It is worth noting that Thackeray’s satire is not merely that of a man acquainted with the world, not hard, and incisive, and sneering only, but that of a man who in his youth had “ a knack of setting up idols to worship,” and in whom acquaintance with the world was not only knowledge, but disappointment. Regret, the remembrance of better things, is one of the colors of his style ; it is “the principle” of which he elsewhere speaks as based “ on the eternal data of perennial reminiscences.”
But it is hardly worth while to use these Letters for the purpose of analysis; they are not explanations, but further illustrations of the man. To extract passages is easy, but one cannot give a truthful impression of the whole by that method, nor is there any way of stating the character of them comprehensively ; their charm is one to be felt only at first hand.
A particular interest, however, attaches to the half dozen paragraphs, scattered through the volume, in which Thackeray expresses his convictions upon religious topics. It is a very simple creed, and is usually brought to the surface by way of reaction against some irritating doctrine of a more stalwart church than that in which he is militant. A sentence or two may not be out of place : —
“ The light upon all the saints in heaven is just as much, and no more, God’s work as the sun which shall shine to-morrow upon this infinitesimal speck of creation, and under which I shall read, please God, a letter from my kindest lady and friend. About my future state I don’t know ; I leave it in the disposal of the awful Father, — but for today I thank God that I can love you, and that you yonder, and others besides, are thinking of me with a tender regard. Hallelujah may be greater in degree than this, but not in kind, and countless ages of stars may be blazing infinitely, but you and I have a right to rejoice and believe in our little part, and to trust in to-day as in to-morrow. . . . When I am on a cloud a - singing or a-pot-boiling, I will do my best; and if you are ill, you can have consolation ; if you have disappointments, you can invent fresh sources of hope and pleasure. . . . By Jove! I ‘ll admire, if I can, the wing of a cock-sparrow as much as the pinion of an archangel, and adore God, the Father of the earth, first; waiting for the completion of my senses, and the fulfillment of his intentions towards me afterwards when this scene closes over us. So, when Bullar turns up his eye to the ceiling, I ’ll look straight at your dear kind face and thank God for knowing that, my dear ; and though my nose is a broken pitcher, yet, lo and behold, there’s a well gushing over with kindness in my heart, where my dear lady may come and drink.”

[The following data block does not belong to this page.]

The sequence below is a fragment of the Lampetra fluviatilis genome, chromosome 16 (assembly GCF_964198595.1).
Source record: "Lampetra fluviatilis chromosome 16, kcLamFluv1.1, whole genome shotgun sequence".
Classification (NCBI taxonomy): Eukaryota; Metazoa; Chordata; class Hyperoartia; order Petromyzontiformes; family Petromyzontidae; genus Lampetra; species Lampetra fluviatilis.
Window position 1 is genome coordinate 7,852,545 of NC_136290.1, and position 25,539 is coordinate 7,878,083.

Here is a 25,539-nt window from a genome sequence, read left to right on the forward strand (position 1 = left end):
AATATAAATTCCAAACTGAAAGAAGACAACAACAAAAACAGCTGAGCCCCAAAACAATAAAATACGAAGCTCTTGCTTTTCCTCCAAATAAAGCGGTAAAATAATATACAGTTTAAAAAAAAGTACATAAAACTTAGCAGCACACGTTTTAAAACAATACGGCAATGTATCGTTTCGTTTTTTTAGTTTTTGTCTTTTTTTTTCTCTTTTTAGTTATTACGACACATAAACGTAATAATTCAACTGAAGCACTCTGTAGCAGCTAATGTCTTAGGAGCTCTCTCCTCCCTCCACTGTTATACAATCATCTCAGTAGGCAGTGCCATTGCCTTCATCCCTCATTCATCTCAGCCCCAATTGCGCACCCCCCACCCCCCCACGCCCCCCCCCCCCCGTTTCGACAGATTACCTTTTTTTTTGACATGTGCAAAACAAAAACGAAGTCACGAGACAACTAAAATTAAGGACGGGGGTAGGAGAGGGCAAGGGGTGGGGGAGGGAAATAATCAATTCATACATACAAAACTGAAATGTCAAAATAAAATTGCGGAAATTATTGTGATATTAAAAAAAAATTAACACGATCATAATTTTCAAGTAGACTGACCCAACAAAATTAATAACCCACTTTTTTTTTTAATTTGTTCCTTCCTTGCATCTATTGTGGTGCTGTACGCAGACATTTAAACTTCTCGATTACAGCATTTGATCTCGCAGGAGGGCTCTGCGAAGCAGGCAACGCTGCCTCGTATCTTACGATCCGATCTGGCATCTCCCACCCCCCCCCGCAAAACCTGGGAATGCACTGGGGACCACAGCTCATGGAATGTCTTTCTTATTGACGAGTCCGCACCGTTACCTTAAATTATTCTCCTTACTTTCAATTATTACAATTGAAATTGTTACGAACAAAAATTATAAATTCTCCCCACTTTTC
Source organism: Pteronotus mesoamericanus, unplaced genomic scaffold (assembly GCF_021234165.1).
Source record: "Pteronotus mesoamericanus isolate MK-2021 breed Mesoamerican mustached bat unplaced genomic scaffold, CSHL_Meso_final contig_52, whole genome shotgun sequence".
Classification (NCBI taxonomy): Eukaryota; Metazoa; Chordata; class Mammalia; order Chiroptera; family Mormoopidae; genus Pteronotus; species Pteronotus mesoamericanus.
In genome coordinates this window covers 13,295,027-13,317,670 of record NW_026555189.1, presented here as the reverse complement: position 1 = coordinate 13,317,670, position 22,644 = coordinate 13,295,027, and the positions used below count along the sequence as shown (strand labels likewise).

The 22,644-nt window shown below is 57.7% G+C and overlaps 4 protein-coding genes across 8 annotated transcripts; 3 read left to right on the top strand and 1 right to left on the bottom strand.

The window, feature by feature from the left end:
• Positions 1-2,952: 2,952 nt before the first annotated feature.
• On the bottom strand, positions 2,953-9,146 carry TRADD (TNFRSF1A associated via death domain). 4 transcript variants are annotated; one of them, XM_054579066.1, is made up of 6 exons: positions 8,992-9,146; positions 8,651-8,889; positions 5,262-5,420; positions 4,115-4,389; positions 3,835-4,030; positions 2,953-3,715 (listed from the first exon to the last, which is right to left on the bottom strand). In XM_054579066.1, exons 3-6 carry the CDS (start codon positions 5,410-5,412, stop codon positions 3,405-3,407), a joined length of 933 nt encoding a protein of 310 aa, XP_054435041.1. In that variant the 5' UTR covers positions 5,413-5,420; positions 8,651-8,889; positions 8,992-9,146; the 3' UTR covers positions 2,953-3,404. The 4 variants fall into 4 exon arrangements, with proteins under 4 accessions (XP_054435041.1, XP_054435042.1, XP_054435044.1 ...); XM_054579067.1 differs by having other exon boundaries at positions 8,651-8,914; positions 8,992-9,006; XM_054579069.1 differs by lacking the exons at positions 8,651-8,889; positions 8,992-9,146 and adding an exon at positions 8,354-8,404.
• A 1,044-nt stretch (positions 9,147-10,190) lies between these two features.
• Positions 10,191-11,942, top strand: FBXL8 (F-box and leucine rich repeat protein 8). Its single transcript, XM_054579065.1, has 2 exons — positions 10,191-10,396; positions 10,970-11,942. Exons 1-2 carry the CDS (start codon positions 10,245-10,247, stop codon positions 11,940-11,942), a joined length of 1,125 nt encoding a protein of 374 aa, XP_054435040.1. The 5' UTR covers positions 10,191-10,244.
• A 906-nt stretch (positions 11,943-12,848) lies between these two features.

All this, however, one can read in the novels as plainly, if one will, and pereeive in it the real piety toward heaven and brotherliness toward man which belong to a large, grateful, and honest heart, much perplexed and cast down before the gorgeous presence of the Church Established.
But why go on to detail what every one interested will read for himself ? The little satirical vignettes, ma cousine at Paris, the cavalier lady in the row, the Continental table d’hôte where he dined like “ an ordinary person,” the French plays with their naughtinesses and their little girls singing for the dragoons, Jules Janin, the Chinaman kissing the Duke of Wellington, to that “old boy’s ” great surprise, the old gentleman in pantalets, — all these one must look at for himself. The unfailing interest in human life, especially in the worldly stage, and in little else besides; the preoccupation with the novels in hand, and their reality to the author as part and parcel of the life he has lived; the just eye for the visible weaknesses of mortals, and the charitableness and self-abasement of him who recognized it all as of a piece with his own humble human nature ; the constant and unwearied lovingness of the man whose Lares and Penates were tenderness and humor; his generous admiration, — these belong to his personality, and are not to be understood except in their concrete expression ; and the whole volume which contains these things must be read, if one would understand. It is in no sense a life of Thackeray; it is a better thing, — it is Thackeray living; and we risk nothing in saying it will hereafter be reckoned on the noble list as one of Thackeray’s best books.
- A Collection of Letters of Thackeray. 1847-1855. With Portraits and Reproductions of Letters and Drawings. New York : Charles Scribner’s Sons. 1887.↩